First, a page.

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Albatron PX845PE-PRO II - getting acquainted
Following on from the review of the Albatron PX845GE-PRO II we have received the Albatron PX845PE-PROII for review. We approached this board with some caution after the disappointing results that were observed with the PX845GE, however as you will find out, we need not have worried. Between the PX845GE and PX845PE the specifications are very similar, with the only major difference being the lack of onboard VGA on the 845PE, due to the chipset not having support for it.

The PX845 comes in three variations, the PX845PE, PX845PE PRO and top-of-the-range model, PX845PE PROII which consists of almost every available motherboard addition currently available. Choosing between the three would depend of course on what your personal requirements are. All three come with full HyperThreading support, but unfortunately no AGP 8x support at all, with the 845PE/GE/GV chipsets all leaving supporting this until E7205, otherwise known as Granite Bay.

For this review we are concentrating purely on the top of the range model, the PRO II. Upon glancing at the box you immediately realise the sheer amount of "gubbins" this board contains. All along the front of the box logos are paraded for each item : "DDR400 support" "ATA133 Raid" "Serial ATA" "6 Channel audio" "BIOs mirror" "Voice Genie" "3COM" (although this board is in fact an Intel LAN device) and "USB 2.0", a shocking amount of goodies indeed and to our knowledge only missing Firewire support. The back of the box displays motherboard layout and lists the features included with the three boards in the PX845PE series.


After a quick look over the box we figured it was time to open her up and see what treasures it contained, and we were not disappointed, the first thing that we noticed was the PCB colour. A very nice looking silver, yes it's only a visual treat but it is still effective to break away from the normality of the green pcb and a refreshing change it was too. Albatron give it the name of "Millenium Silver".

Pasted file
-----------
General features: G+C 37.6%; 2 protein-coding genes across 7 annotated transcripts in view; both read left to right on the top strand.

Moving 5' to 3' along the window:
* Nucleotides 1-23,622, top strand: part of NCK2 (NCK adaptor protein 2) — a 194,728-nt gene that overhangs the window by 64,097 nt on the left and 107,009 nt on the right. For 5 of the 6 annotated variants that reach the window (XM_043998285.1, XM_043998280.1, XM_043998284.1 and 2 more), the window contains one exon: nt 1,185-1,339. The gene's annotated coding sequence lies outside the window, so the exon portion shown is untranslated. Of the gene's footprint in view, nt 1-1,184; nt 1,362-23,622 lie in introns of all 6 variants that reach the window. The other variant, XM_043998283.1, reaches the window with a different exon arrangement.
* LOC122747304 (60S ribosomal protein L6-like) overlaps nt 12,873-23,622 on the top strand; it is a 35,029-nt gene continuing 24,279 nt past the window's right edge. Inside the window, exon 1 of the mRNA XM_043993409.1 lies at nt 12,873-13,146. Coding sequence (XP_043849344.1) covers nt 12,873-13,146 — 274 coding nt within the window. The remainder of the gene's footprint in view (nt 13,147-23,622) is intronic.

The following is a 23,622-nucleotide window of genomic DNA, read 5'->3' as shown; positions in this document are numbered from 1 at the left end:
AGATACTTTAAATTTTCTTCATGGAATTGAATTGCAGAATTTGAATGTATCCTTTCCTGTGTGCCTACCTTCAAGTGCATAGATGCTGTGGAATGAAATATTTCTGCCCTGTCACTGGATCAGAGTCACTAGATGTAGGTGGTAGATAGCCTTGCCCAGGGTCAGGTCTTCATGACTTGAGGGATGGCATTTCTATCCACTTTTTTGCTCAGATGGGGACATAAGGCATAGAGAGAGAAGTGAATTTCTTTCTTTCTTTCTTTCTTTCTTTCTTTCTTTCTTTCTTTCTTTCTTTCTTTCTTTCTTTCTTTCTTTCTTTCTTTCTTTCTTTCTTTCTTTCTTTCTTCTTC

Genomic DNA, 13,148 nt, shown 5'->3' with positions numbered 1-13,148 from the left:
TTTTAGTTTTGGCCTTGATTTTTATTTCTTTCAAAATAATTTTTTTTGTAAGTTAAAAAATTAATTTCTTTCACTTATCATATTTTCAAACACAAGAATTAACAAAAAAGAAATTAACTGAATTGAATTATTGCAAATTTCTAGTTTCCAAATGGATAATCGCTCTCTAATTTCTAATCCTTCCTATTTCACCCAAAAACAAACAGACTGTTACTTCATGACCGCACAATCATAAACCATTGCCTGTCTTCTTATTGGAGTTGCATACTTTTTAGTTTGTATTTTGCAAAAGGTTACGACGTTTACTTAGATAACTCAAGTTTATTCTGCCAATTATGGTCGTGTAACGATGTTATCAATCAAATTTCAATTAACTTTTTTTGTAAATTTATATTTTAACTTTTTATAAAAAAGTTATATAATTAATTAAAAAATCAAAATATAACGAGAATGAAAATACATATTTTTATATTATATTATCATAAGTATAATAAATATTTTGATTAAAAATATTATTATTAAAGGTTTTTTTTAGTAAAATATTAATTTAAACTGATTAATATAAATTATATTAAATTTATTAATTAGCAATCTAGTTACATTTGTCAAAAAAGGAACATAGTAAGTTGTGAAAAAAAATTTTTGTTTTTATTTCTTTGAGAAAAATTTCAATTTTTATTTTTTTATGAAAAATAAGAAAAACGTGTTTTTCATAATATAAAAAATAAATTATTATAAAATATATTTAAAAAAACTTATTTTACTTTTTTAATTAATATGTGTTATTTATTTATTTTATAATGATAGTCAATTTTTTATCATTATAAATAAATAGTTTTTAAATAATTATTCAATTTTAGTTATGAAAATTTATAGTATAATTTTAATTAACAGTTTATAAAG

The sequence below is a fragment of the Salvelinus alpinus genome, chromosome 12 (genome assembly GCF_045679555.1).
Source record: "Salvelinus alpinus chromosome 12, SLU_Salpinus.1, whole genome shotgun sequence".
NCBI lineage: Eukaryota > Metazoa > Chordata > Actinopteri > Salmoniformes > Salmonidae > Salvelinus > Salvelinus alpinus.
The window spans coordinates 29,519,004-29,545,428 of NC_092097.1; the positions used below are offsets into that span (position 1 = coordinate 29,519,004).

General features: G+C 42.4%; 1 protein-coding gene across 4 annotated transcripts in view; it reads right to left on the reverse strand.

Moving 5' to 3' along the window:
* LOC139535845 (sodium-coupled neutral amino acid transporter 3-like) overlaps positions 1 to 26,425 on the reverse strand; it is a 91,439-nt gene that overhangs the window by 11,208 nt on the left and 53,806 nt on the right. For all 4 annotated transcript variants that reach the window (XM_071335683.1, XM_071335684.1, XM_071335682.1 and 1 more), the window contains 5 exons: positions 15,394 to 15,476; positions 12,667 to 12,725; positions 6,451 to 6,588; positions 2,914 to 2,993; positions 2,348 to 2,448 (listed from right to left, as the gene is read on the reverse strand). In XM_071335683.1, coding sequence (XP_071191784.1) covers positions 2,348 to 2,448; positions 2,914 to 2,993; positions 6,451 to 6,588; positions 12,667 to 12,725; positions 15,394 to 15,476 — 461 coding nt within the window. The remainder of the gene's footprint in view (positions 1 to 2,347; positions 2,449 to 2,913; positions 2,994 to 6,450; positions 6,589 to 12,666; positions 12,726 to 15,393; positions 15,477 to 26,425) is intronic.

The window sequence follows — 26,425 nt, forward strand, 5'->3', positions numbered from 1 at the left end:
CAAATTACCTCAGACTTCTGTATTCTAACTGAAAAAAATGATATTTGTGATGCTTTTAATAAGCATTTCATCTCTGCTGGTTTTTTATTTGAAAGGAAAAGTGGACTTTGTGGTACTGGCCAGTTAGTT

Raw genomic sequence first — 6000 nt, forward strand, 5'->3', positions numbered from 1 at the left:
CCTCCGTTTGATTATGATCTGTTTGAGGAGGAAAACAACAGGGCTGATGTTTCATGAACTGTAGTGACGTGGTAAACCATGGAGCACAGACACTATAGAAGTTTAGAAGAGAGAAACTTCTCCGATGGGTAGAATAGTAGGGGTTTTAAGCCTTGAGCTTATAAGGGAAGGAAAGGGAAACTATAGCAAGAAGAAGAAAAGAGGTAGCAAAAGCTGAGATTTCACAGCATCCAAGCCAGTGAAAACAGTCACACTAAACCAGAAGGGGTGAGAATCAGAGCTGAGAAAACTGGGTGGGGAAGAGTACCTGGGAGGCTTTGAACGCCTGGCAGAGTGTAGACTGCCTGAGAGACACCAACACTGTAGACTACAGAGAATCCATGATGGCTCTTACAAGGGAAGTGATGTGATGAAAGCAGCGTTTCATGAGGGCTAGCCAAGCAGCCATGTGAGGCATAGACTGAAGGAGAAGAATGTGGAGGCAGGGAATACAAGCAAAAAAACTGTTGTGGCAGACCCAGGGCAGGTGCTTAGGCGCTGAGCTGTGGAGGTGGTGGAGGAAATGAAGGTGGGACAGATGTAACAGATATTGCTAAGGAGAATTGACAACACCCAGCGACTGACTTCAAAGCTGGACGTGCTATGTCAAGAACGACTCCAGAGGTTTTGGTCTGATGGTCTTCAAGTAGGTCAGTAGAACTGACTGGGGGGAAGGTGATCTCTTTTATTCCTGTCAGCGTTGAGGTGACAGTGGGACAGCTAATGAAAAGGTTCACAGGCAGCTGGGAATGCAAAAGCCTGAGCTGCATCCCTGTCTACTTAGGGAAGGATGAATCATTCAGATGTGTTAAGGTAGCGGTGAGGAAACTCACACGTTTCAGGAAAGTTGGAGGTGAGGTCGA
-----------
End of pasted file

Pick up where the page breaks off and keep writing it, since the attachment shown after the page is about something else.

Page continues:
The contents were well packaged, neatly laid out and consisted of motherboard, main manual, manual addition, Fastrak RAID manual, quick installation guide, IDE cable, USB 2.0 adaptor containing 4 ports and an SP-DIF connector, it seemed all fine and dandy until we realised the box was lacking a serial ATA cable. No problem at the present time as we don't use Serial ATA drives but the fact it was missing from the bundle was slightly worrying and would be a problem for those who are counting on it being present, but as with most review boards, the PX845PE-PRO II had been around the journalistic block (so to speak) and maybe one of the many other journalists has the aforementioned cable.

After unpacking all the contents it was time to get down and dirty and take a look over the board itself to check general layout and any possible problems it could produce.

At first glance the layout seems to be all in order with minimal problems, and overall it does appear to have been well thought out with only a couple of minor niggles that we would have liked to seen done differently.

Viewing the top right hand side you will notice the IDE1, IDE2 and floppy ports are well placed at the edge of the board and neatly grouped together. Close but not too close as to make installation a problem, so nothing to complain about there. The ATX connector is positioned to the right of these ports and is unobtrusive. DIMM sockets 1, 2 and 3 are positioned in a place that has pretty much become the norm, sandwiched between the IDE ports and the CPU socket. There is a small spacing between the DIMM sockets, which allows air to pass between even the "chunkiest" of modules (ones that have heat spreaders fitted).